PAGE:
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A randomised comparison of bolus phenylephrine and ephedrine for the management of spinal hypotension in patients with severe preeclampsia and fetal compromise. / Dyer, R. A.; Emmanuel, A.; Adams, S. C.; Lombard, C. J.; Arcache, M. J.; Vorster, A.; Wong, C. A.; Higgins, Nicole; Reed, A. R.; James, M. F.; Joolay, Y.; Schulein, S.; van Dyk, D.

In: International Journal of Obstetric Anesthesia, Vol. 33, 01.02.2018, p. 23-31.

Research output: Contribution to journalArticle

TY - JOUR

T1 - A randomised comparison of bolus phenylephrine and ephedrine for the management of spinal hypotension in patients with severe preeclampsia and fetal compromise

AU - Dyer, R. A.

AU - Emmanuel, A.

AU - Adams, S. C.

AU - Lombard, C. J.

AU - Arcache, M. J.

AU - Vorster, A.

AU - Wong, C. A.

AU - Higgins, Nicole

AU - Reed, A. R.

AU - James, M. F.

AU - Joolay, Y.

AU - Schulein, S.

AU - van Dyk, D.

PY - 2018/2/1

Y1 - 2018/2/1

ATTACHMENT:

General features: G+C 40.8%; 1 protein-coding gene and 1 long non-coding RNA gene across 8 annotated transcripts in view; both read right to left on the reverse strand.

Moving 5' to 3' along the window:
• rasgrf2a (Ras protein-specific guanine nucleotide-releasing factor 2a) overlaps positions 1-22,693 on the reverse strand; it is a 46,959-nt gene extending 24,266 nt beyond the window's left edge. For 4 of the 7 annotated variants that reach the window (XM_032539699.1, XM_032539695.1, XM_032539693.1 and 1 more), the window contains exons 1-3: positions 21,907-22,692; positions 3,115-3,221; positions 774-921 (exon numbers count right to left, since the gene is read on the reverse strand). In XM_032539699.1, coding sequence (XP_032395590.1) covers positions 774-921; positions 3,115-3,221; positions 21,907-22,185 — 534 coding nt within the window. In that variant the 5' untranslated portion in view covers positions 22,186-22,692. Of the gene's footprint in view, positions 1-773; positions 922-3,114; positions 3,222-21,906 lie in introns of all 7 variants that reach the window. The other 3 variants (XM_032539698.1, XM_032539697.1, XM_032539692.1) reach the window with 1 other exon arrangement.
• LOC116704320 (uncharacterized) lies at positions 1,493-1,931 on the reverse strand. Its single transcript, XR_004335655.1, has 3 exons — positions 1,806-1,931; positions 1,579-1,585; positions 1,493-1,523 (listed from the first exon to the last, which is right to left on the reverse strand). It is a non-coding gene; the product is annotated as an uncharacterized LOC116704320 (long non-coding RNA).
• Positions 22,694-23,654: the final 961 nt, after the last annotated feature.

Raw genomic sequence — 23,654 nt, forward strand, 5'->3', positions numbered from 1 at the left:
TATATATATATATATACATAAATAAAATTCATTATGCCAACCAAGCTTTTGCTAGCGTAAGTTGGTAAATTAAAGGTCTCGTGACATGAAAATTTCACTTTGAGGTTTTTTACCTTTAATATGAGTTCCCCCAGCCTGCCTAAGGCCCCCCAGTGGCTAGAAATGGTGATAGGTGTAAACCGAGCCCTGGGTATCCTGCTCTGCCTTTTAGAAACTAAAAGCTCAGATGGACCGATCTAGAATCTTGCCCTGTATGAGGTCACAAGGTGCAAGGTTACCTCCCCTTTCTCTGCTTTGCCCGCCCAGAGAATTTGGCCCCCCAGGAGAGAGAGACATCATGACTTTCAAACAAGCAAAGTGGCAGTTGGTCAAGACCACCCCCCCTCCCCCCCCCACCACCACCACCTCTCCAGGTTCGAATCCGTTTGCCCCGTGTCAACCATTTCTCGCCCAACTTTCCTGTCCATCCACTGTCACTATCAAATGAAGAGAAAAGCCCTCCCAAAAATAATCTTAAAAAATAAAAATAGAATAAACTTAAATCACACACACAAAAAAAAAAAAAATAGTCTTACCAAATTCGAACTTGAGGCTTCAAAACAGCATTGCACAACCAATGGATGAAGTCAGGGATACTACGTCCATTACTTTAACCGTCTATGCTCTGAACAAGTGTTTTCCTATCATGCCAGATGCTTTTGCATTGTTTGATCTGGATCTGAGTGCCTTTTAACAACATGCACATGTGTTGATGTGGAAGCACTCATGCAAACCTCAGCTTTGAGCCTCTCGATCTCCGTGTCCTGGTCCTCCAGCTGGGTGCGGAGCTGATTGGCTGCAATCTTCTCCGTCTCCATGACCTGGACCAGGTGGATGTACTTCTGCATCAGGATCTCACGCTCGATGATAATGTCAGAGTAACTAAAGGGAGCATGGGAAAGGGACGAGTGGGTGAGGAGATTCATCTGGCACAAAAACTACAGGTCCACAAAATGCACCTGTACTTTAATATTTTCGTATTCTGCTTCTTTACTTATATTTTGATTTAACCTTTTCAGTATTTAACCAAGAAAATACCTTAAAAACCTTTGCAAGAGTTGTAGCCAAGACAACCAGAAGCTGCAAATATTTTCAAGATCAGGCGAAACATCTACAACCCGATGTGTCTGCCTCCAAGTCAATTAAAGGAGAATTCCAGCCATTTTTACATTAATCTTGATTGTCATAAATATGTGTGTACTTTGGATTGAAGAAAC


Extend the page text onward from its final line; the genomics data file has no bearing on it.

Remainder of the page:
N2 - Background: Studies in healthy patients undergoing elective caesarean delivery show that, compared with phenylephrine, ephedrine used to treat spinal hypotension is associated with increased fetal acidosis. This has not been investigated prospectively in women with severe preeclampsia. Methods: Patients with preeclampsia requiring caesarean delivery for a non-reassuring fetal heart tracing were randomised to receive either bolus ephedrine (7.5–15 mg) or phenylephrine (50–100 µg), to treat spinal hypotension. The primary outcome was umbilical arterial base excess. Secondary outcomes were umbilical arterial and venous pH and lactate concentration, venous base excess, and Apgar scores. Results: Among 133 women, 64 who required vasopressor treatment were randomised into groups of 32 with similar patient characteristics. Pre-delivery blood pressure changes were similar. There was no difference in mean [standard deviation] umbilical artery base excess (−4.9 [3.7] vs −6.0 [4.6] mmol/L for ephedrine and phenylephrine respectively; P=0.29). Mean umbilical arterial and venous pH and lactate concentrations did not significantly differ between groups (7.25 [0.08] vs 7.22 [0.10], 7.28 [0.07] vs 7.27 [0.10], and 3.41 [2.18] vs 3.28 [2.44] mmol/L respectively). Umbilical venous oxygen tension was higher in the ephedrine group (2.8 [0.7] vs 2.4 [0.62]) kPa, P=0.02). There was no difference in 1- or 5-min Apgar scores, numbers of neonates with 1-min Apgar scores <7 or with a pH <7.2. Conclusions: In patients with severe preeclampsia and fetal compromise, fetal acid-base status is independent of the use of bolus ephedrine versus phenylephrine to treat spinal hypotension.